If you're in a relationship, you've received unsolicited advice. Some of it's been good, and some of it's been bad. But hands-down, this bad advice given to real brides might just be the worst.
We suggest you don't take it.
"Do whatever you need to so that you can stay married."
"I've heard that, 'Marriage isn't about being happy, it's about being stable. Do whatever you need to so that you can stay married.' But we are so fortunate to actually live in an era where people have the opportunity to choose a partner. I believe the only way to actually bring the divorce rate down is to focus on picking a highly compatible partner at the onset. So many people prioritize other things before their own happiness and they end up living a lackluster life with very few bursts of joy." —Ashley
"The worst marriage advice I ever got was to always compromise. My husband and I decided the opposite, because when you compromise, two people are unhappy. Instead, our motto is, 'never compromise.' The person who wants it most gets their way. This way, at least one person is happy." —Alina
"Train [your husband] just like you would a puppy."
"The wife of my then-fiancé's colleague told me, 'It's important that you train him just like you would a puppy. He should learn to obey you and respect your commands, or suffer the consequences. When puppies mess up they get their noses rubbed in it and thrown outside — they do not get your praise or attention.' I thought she was joking, and laughed. But then she said, 'I am not joking. My husband does what I want, or he sleeps on the couch and doesn't get sex until I'm happy again.' This advice was horrendous because relationships should be respectful and have equal participation as much as possible. Men are not dogs — despite our tendency to call them that! — and to me, sex is not a weapon." —Paula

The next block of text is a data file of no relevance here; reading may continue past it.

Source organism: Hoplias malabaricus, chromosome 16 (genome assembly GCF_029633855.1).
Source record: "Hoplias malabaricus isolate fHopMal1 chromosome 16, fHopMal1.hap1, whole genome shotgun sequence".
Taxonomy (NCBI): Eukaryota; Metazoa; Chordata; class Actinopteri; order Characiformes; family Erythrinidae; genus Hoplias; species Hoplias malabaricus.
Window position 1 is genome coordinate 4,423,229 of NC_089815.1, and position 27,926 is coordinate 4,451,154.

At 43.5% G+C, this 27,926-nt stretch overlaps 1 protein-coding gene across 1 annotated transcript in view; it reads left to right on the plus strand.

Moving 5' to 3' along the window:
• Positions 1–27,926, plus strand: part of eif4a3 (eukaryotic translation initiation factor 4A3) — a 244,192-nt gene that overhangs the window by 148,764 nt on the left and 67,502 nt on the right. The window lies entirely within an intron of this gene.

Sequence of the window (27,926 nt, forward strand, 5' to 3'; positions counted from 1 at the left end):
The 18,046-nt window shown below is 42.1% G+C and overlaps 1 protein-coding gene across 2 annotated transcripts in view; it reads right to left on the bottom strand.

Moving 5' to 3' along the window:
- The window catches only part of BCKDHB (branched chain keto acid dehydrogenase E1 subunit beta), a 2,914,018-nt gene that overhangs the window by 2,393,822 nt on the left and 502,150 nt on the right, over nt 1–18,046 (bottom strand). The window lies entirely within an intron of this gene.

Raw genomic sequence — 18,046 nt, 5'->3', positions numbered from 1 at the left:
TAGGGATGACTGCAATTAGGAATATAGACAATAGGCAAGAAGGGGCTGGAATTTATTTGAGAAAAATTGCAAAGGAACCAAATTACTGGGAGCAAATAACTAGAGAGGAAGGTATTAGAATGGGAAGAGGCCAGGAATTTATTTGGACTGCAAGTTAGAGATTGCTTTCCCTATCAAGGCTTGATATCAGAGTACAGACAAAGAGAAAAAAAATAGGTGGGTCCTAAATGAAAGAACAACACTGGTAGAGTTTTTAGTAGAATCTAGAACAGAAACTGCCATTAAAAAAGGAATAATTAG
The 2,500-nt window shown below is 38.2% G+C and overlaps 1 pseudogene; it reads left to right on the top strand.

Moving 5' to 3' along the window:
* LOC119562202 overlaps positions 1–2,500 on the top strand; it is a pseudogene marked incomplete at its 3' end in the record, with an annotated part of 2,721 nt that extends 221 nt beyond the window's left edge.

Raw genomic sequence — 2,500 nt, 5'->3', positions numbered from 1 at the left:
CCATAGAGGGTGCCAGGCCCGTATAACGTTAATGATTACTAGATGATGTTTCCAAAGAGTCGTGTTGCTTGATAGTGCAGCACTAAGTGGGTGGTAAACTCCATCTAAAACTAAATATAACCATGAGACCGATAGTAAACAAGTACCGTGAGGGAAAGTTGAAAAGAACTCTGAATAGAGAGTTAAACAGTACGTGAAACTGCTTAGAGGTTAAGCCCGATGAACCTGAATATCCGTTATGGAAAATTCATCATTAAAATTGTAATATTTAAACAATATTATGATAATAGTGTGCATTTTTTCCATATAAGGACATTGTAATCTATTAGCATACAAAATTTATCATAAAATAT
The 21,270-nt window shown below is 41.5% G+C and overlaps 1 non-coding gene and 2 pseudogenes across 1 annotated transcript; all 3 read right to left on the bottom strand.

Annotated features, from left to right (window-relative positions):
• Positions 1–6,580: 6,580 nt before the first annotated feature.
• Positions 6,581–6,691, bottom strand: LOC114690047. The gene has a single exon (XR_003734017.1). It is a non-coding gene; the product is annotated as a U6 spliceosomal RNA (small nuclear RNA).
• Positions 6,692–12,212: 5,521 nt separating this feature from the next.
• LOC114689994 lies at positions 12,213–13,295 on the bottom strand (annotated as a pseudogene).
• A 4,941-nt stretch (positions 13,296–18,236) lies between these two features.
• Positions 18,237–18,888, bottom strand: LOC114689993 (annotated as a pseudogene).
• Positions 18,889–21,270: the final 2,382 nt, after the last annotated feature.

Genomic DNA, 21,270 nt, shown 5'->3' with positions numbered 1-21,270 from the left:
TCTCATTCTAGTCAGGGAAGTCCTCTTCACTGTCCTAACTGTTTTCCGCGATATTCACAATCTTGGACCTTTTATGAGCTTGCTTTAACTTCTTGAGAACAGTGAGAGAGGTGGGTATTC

"Stay together for the sake of your kids."
"The worst marriage advice I've received is, 'stay together for the sake of your kids.' I've heard it from family, I've read it in magazine and newspaper articles, and I've been to churches that convey that message as well. Sadly, that's not a sound way to help a marriage or protect the children you love. Children subjected to a toxic, dysfunctional, abusive or in other ways wounded marriage lose the joy of childhood. They become instant adults who try to 'fix, heal or remedy' the broken relationship around them. It's a no-win reality for children, and totally selfish for parents to subject them to this in childhood." —Rosalind
"Just agree with everything he says."
"I was told that you will fight all the time the first year of marriage, so you should just agree with everything he says. A friend gave this advice to me based on the reality of the first year of her marriage. But my mother always instilled in me the importance of my voice and my opinion. Just going with the flow is not my M.O. Agreeing with everything my husband says is very subservient and just not who I am as a person." —Ariel